Born on March 30, 1995, Sriki at a very young age developed a keen interest in computers, so much so that by the time he was in class 4, he had learnt the basics of coding, JAVA, and reverse engineering. He claimed to have programmed his first bot for a game called RuneScape in 2004.

As his interest in technology deepened, Sriki began to scour the darknet. He joined the Internet Relay Chat (IRC)— a group of black-hat hackers— where he was trained in hacking and using the internet for monetary benefits.

In his statement, he claimed that when he was in class 8, not only had he become the moderator and administrator of IRC, but he had also begun mentoring other hackers on how to hack financial sites.

Police sources told News18 that Sriki’s circle of friends in school began to grow when he helped them with attendance by hacking into the students’ school portal Pupilpod.

“I hacked into Pupilpod and helped change the marks of my classmates. I collected Rs 30,000 per subject and made an overall sum of Rs 1.5 crore,” Sriki said in his statement.

However, the lure of money led to furthering his drug and drinking habits. By the time he was in his present university, Sriki was hooked on both vices and began hacking full time to ensure he continued his lavish lifestyle. He told the Bengaluru Crime Branch that he used to import drugs for personal consumption from the darknet market from a person by the name ‘Ross Ulbricht’. He continued to order drugs from the same person for the next 2 years, which were cleared by customs.

It was during this time that he developed an interest in bitcoins and began working on the darknet to collect the cryptocurrency.

Sriki’s statement speaks of how he befriended an Australian hacker named Shane Duffy who had the experience of hacking into Paypal accounts. Both joined hands to buy RuneScape accounts and play with the crypto money on a gaming site called Scythe.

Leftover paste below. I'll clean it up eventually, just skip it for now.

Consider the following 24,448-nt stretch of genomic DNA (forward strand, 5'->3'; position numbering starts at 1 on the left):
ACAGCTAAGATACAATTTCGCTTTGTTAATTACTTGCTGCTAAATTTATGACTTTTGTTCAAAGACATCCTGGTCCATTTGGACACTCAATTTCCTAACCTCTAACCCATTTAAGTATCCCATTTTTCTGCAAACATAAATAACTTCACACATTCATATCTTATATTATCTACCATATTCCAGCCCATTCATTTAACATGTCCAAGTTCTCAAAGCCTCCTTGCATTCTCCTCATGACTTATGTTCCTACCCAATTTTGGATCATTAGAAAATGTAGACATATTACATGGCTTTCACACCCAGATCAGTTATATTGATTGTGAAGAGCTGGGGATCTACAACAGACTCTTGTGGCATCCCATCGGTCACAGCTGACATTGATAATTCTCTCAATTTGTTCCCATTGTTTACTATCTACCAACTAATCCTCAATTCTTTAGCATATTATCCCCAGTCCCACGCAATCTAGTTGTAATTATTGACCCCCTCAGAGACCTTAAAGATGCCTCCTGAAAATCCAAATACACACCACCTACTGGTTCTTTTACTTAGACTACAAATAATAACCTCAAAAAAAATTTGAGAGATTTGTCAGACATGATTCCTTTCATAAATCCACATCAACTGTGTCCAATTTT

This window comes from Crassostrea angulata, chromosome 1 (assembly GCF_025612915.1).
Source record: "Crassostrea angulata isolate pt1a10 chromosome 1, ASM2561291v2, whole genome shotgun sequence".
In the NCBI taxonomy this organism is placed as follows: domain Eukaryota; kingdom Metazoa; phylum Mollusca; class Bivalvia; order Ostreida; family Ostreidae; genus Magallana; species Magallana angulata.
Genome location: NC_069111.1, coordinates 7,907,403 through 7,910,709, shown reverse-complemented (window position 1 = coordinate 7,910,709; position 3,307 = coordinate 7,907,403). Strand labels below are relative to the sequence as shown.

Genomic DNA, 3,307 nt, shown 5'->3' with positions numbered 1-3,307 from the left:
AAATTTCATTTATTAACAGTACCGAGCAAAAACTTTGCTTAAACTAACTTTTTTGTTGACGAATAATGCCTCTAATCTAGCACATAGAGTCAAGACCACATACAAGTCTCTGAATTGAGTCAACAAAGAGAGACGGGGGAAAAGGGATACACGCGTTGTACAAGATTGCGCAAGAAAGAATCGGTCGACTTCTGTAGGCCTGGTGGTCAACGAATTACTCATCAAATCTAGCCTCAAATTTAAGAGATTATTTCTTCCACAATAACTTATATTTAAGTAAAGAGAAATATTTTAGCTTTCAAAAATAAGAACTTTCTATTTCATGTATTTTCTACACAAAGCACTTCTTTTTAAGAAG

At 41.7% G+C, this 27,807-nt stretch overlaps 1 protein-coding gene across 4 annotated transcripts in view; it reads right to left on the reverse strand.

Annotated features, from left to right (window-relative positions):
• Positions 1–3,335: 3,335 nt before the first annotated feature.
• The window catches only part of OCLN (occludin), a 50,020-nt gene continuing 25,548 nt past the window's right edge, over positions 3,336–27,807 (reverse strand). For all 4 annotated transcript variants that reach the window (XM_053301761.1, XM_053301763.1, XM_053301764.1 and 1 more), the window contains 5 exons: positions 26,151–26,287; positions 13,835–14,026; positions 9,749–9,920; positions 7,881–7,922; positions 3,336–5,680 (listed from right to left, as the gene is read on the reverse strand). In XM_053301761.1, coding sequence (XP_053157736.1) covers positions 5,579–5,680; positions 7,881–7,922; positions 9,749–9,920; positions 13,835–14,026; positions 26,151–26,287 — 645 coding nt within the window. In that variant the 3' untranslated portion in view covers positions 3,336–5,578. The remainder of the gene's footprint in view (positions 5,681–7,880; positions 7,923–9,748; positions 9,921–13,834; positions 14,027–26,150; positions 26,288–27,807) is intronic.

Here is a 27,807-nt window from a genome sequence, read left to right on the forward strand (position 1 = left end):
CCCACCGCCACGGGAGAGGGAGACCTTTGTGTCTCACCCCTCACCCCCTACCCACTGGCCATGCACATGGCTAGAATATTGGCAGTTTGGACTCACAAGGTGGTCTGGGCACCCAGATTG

By the age of 17, Sriki left for the Himalayas along with a friend named Rithvik. His Himalayan visits were known only after his parents filed a missing complaint and he was traced to a hotel near Mathura and brought back to Bengaluru. On the insistence of his parents, Sriki joined an engineering course, but his love for hacking and bitcoin remained in-satiated. He expanded his darkweb business and began creating his own network of bitcoin traders and hackers.

He left for Amsterdam to pursue a degree course in computer science where he met a driver named Walid Attadloui. This driver grew close and soon both began travelling across Amsterdam to deal in cash and crypto exchanges. Interestingly, Sriki in his statement claims that Walid broke into his house one day and stole money, a passport, two laptops and a hard drive. Though Walid was arrested, the police could not find Sriki’s laptops in which he claimed to have had $3 million in bitcoins.

Broke, frustrated and raring to hack again, Sriki, with the help of his fellow hackers, was goaded to break into the Bitfinex exchange in 2015. He struck gold, quite literally, and made a profit of 2,000 bitcoins, estimated to be worth around Rs 1.5 crore. He later claimed to have splurged the crypto money on a lavish lifestyle at five-star hotels and drugs.